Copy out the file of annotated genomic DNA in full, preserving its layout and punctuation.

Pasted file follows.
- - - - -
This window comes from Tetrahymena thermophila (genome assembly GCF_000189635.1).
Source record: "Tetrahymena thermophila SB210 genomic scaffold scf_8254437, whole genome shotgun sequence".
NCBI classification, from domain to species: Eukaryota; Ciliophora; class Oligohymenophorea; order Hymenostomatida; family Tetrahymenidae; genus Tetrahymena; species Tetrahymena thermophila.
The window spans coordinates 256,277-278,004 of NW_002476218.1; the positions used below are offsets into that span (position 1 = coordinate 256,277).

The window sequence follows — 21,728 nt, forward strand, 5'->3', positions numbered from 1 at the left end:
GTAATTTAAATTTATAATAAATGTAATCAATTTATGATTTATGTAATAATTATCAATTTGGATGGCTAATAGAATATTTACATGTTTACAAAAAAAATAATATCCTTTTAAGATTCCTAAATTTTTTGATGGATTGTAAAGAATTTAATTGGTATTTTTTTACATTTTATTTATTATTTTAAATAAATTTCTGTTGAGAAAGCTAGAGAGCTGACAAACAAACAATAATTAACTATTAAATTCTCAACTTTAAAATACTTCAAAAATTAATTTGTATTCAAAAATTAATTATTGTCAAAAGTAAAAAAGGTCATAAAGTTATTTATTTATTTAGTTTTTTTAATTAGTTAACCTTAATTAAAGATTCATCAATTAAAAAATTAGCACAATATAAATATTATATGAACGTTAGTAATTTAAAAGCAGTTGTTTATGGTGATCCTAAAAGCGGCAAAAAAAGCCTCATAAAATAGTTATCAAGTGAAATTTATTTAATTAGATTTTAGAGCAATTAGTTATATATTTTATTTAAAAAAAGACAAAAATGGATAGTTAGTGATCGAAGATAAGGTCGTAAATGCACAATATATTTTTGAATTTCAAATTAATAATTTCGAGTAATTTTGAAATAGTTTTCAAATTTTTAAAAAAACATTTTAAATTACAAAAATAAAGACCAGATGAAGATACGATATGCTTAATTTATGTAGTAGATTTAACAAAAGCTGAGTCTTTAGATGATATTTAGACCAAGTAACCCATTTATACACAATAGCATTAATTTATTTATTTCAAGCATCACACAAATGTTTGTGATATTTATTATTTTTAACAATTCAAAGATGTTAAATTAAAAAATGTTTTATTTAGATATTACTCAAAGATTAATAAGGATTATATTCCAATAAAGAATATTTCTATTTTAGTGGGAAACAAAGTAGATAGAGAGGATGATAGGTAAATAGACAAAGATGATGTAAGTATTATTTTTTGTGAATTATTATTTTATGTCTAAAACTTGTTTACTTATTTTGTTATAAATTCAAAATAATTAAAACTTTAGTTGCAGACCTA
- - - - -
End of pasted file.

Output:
This window comes from Tetrahymena thermophila (genome assembly GCF_000189635.1).
Source record: "Tetrahymena thermophila SB210 genomic scaffold scf_8254437, whole genome shotgun sequence".
NCBI classification, from domain to species: Eukaryota; Ciliophora; class Oligohymenophorea; order Hymenostomatida; family Tetrahymenidae; genus Tetrahymena; species Tetrahymena thermophila.
The window spans coordinates 256,277-278,004 of NW_002476218.1; the positions used below are offsets into that span (position 1 = coordinate 256,277).

The window sequence follows — 21,728 nt, forward strand, 5'->3', positions numbered from 1 at the left end:
GTAATTTAAATTTATAATAAATGTAATCAATTTATGATTTATGTAATAATTATCAATTTGGATGGCTAATAGAATATTTACATGTTTACAAAAAAAATAATATCCTTTTAAGATTCCTAAATTTTTTGATGGATTGTAAAGAATTTAATTGGTATTTTTTTACATTTTATTTATTATTTTAAATAAATTTCTGTTGAGAAAGCTAGAGAGCTGACAAACAAACAATAATTAACTATTAAATTCTCAACTTTAAAATACTTCAAAAATTAATTTGTATTCAAAAATTAATTATTGTCAAAAGTAAAAAAGGTCATAAAGTTATTTATTTATTTAGTTTTTTTAATTAGTTAACCTTAATTAAAGATTCATCAATTAAAAAATTAGCACAATATAAATATTATATGAACGTTAGTAATTTAAAAGCAGTTGTTTATGGTGATCCTAAAAGCGGCAAAAAAAGCCTCATAAAATAGTTATCAAGTGAAATTTATTTAATTAGATTTTAGAGCAATTAGTTATATATTTTATTTAAAAAAAGACAAAAATGGATAGTTAGTGATCGAAGATAAGGTCGTAAATGCACAATATATTTTTGAATTTCAAATTAATAATTTCGAGTAATTTTGAAATAGTTTTCAAATTTTTAAAAAAACATTTTAAATTACAAAAATAAAGACCAGATGAAGATACGATATGCTTAATTTATGTAGTAGATTTAACAAAAGCTGAGTCTTTAGATGATATTTAGACCAAGTAACCCATTTATACACAATAGCATTAATTTATTTATTTCAAGCATCACACAAATGTTTGTGATATTTATTATTTTTAACAATTCAAAGATGTTAAATTAAAAAATGTTTTATTTAGATATTACTCAAAGATTAATAAGGATTATATTCCAATAAAGAATATTTCTATTTTAGTGGGAAACAAAGTAGATAGAGAGGATGATAGGTAAATAGACAAAGATGATGTAAGTATTATTTTTTGTGAATTATTATTTTATGTCTAAAACTTGTTTACTTATTTTGTTATAAATTCAAAATAATTAAAACTTTAGTTGCAGACCTA